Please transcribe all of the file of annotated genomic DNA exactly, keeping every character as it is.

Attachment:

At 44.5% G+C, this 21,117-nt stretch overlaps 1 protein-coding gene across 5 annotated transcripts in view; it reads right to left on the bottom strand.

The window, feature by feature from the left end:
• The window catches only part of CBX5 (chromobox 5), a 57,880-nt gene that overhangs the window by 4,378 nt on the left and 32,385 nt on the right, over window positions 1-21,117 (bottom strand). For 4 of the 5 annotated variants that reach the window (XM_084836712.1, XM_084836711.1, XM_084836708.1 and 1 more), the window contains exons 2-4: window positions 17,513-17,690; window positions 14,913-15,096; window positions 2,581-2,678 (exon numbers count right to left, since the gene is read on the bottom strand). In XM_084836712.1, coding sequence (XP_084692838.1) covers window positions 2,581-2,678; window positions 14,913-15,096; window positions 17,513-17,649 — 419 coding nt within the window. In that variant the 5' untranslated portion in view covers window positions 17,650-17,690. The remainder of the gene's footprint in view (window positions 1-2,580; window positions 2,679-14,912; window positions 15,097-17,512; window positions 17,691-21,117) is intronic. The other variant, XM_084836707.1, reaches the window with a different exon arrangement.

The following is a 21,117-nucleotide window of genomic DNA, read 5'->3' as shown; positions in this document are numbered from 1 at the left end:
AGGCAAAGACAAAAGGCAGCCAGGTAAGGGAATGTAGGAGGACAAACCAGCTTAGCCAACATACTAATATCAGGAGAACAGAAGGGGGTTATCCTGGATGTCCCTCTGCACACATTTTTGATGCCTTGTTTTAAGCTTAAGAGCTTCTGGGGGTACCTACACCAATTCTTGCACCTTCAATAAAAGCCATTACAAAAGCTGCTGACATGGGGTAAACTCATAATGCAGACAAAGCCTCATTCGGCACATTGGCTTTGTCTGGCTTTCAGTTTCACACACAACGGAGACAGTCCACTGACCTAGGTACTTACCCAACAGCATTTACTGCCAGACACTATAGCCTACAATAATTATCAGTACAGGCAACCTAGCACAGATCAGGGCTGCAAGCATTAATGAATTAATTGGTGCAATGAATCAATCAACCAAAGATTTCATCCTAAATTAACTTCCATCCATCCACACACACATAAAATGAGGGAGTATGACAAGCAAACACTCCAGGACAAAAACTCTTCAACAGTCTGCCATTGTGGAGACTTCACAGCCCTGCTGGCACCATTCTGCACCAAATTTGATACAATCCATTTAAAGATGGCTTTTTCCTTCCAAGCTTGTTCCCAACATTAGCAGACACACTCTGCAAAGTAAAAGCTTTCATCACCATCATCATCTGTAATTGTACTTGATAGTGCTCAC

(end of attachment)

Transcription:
At 44.5% G+C, this 21,117-nt stretch overlaps 1 protein-coding gene across 5 annotated transcripts in view; it reads right to left on the bottom strand.

The window, feature by feature from the left end:
• The window catches only part of CBX5 (chromobox 5), a 57,880-nt gene that overhangs the window by 4,378 nt on the left and 32,385 nt on the right, over window positions 1-21,117 (bottom strand). For 4 of the 5 annotated variants that reach the window (XM_084836712.1, XM_084836711.1, XM_084836708.1 and 1 more), the window contains exons 2-4: window positions 17,513-17,690; window positions 14,913-15,096; window positions 2,581-2,678 (exon numbers count right to left, since the gene is read on the bottom strand). In XM_084836712.1, coding sequence (XP_084692838.1) covers window positions 2,581-2,678; window positions 14,913-15,096; window positions 17,513-17,649 — 419 coding nt within the window. In that variant the 5' untranslated portion in view covers window positions 17,650-17,690. The remainder of the gene's footprint in view (window positions 1-2,580; window positions 2,679-14,912; window positions 15,097-17,512; window positions 17,691-21,117) is intronic. The other variant, XM_084836707.1, reaches the window with a different exon arrangement.

The following is a 21,117-nucleotide window of genomic DNA, read 5'->3' as shown; positions in this document are numbered from 1 at the left end:
AGGCAAAGACAAAAGGCAGCCAGGTAAGGGAATGTAGGAGGACAAACCAGCTTAGCCAACATACTAATATCAGGAGAACAGAAGGGGGTTATCCTGGATGTCCCTCTGCACACATTTTTGATGCCTTGTTTTAAGCTTAAGAGCTTCTGGGGGTACCTACACCAATTCTTGCACCTTCAATAAAAGCCATTACAAAAGCTGCTGACATGGGGTAAACTCATAATGCAGACAAAGCCTCATTCGGCACATTGGCTTTGTCTGGCTTTCAGTTTCACACACAACGGAGACAGTCCACTGACCTAGGTACTTACCCAACAGCATTTACTGCCAGACACTATAGCCTACAATAATTATCAGTACAGGCAACCTAGCACAGATCAGGGCTGCAAGCATTAATGAATTAATTGGTGCAATGAATCAATCAACCAAAGATTTCATCCTAAATTAACTTCCATCCATCCACACACACATAAAATGAGGGAGTATGACAAGCAAACACTCCAGGACAAAAACTCTTCAACAGTCTGCCATTGTGGAGACTTCACAGCCCTGCTGGCACCATTCTGCACCAAATTTGATACAATCCATTTAAAGATGGCTTTTTCCTTCCAAGCTTGTTCCCAACATTAGCAGACACACTCTGCAAAGTAAAAGCTTTCATCACCATCATCATCTGTAATTGTACTTGATAGTGCTCAC